Pop Quiz: Who’s the biggest direct employer of psychologists in the country? If you guessed Corrections Canada you’d be absolutely correct.
There’s two primary ways to get public coverage for the services of a psychologist in Ontario – commit a crime or get admitted to one of the province’s psychiatric hospitals. Given the continual shrinking of those hospitals, the crime might be the better bet.
Speaking Thursday to leadership from OPSEU’s Mental Health Division, Karen R. Cohen says psychological treatments not only work, but also reduce reliance on other health practitioners. The CEO of the Canadian Psychological Association says 70 per cent of problems brought to family physicians are for or related to mental health. Those physicians are frequently at a loss to meet that need.
Part of the problem is access to treatment. Psychology got left out of the core services Medicare was intended to cover, leaving patients with the choice of paying out of pocket or, if they have it, accessing their employer health benefits. For many without means, there is no choice at all.
Many employer health benefits are insufficient to cover enough psychological treatment to be effective. These caps are short sighted in a country where the cost of mental illness to employers is estimated to be $20 billion annually – much of it the result of depression and anxiety. Cohen estimates that early intervention could save between $6-7 billion of that cost. That should be enough to make even the most hard-hearted business leader pay attention.
In an age when collaboration is becoming increasingly key to the delivery of health care, it is next to impossible to incorporate the services of a psychologist into team practice (outside of psych hospitals) because of the existing funding model. Cohen says psychologists could make positive team contributions to such traditional medical services such as cardiac care and pain clinics.
Coverage for psychological services may become increasingly important to public sector workers and health care professionals in particular. The mantra of always doing more with less has unquestionably elevated stress and anxiety in the workplace.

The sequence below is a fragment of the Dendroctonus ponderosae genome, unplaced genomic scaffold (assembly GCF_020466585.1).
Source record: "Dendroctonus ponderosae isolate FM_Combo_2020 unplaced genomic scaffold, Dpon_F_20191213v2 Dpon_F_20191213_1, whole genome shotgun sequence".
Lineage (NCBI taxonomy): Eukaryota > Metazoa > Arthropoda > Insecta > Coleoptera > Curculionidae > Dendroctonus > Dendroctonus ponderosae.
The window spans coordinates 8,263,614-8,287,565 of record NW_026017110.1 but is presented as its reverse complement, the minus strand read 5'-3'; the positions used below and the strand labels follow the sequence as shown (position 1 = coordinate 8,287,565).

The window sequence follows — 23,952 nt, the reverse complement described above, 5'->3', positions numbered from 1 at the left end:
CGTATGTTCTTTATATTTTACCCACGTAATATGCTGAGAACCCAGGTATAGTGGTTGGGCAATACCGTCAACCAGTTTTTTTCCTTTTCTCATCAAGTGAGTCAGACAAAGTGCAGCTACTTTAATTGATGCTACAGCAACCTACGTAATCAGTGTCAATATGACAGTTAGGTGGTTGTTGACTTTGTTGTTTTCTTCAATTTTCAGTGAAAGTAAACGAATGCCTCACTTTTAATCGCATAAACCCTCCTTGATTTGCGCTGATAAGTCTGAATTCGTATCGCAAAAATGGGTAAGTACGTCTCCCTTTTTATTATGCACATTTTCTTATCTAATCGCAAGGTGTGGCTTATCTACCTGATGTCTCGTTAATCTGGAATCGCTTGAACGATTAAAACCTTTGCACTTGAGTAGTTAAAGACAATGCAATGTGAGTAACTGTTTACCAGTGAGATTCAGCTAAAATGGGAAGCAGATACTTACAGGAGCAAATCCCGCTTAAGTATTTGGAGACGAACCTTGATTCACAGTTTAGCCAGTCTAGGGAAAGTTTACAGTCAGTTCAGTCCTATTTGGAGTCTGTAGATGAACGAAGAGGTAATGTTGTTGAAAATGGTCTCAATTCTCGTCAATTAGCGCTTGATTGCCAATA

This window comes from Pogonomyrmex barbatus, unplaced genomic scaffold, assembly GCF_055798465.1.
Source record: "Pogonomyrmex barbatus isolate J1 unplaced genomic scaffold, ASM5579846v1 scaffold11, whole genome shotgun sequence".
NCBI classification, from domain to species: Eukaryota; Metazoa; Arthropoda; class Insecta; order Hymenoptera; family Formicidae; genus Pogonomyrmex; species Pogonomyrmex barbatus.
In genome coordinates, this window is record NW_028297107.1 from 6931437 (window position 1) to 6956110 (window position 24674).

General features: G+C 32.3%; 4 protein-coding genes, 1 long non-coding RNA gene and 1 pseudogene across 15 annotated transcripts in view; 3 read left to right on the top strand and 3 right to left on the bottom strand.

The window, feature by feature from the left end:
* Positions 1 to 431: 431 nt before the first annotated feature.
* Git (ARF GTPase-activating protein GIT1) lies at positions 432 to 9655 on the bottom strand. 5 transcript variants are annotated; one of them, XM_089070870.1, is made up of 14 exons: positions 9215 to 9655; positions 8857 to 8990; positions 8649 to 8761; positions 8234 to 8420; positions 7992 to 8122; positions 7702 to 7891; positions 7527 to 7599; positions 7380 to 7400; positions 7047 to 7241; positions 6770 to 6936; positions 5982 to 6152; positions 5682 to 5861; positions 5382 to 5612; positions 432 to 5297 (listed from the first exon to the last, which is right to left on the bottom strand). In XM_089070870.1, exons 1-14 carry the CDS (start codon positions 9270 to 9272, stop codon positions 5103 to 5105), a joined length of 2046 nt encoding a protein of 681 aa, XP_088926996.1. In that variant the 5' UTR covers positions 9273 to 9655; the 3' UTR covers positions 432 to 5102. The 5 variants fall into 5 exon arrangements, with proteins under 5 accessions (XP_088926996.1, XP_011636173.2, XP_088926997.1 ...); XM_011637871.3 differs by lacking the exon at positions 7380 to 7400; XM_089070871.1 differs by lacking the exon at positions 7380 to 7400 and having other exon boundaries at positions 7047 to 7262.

Janet Kasperski, CEO of the Ontario Psychological Association, said that today’s quick discharge process is having an impact on health care professionals. Given the motivation of many professionals to do good, it is hard to see the impact of their work when patients are discharged so early. For many health care practitioners, “you just run,” she said. “We are not feeling we are doing the job we want to do – that is very stressful.”
Cohen says increased stress on the public sector has given Ottawa the title of the depression capital of Canada.
Whether we ever improve public coverage or leverage sufficient private coverage through our employers, we are all inevitably paying for the neglect of mental illness in Canada. Despite report after report that highlights the cost of that neglect, we continue to pay a premium by failing to act. Stats Canada recently revealed that 1.5 million Canadians have unmet or partially met need for mental health care.
Given the decline of Ontario’s psychiatric hospitals, it also raises the question of what happens when services are divested to the community. Without public coverage, divestment means you put away your OHIP card and pull out your VISA card if you plan to access treatment from a psychologist in this province. This is particularly cruel in this sector given Canadians living with mental illness are more inclined to be among the lowest income earners.
If the Wynne government is serious about winning support for community divestment of mental health, they need to address issues of public coverage and team–based care involving the province’s psychologists.